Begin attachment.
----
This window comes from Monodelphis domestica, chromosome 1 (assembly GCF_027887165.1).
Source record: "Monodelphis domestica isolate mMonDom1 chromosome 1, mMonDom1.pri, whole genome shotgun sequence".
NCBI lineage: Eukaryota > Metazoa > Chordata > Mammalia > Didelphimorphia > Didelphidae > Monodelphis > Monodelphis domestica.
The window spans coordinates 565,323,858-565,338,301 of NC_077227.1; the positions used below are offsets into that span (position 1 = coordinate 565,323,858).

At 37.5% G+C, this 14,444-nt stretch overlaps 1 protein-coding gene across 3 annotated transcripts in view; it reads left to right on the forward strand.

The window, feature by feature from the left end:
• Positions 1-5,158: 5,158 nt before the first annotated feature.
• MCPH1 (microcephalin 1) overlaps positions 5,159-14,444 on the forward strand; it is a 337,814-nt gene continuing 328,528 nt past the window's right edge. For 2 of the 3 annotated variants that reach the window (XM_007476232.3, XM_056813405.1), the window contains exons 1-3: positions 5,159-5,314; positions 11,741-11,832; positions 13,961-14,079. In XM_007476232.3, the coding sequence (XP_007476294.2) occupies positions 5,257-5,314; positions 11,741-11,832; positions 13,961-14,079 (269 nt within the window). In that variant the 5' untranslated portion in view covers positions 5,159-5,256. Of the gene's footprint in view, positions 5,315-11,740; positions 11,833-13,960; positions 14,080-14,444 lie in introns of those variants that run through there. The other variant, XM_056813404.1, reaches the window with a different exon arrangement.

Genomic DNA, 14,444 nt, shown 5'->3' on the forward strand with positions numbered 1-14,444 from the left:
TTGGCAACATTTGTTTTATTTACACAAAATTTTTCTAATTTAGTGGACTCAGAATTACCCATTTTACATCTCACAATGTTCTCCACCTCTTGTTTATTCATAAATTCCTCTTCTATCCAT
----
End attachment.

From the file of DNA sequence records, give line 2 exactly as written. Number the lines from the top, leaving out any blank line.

Source record: "Monodelphis domestica isolate mMonDom1 chromosome 1, mMonDom1.pri, whole genome shotgun sequence".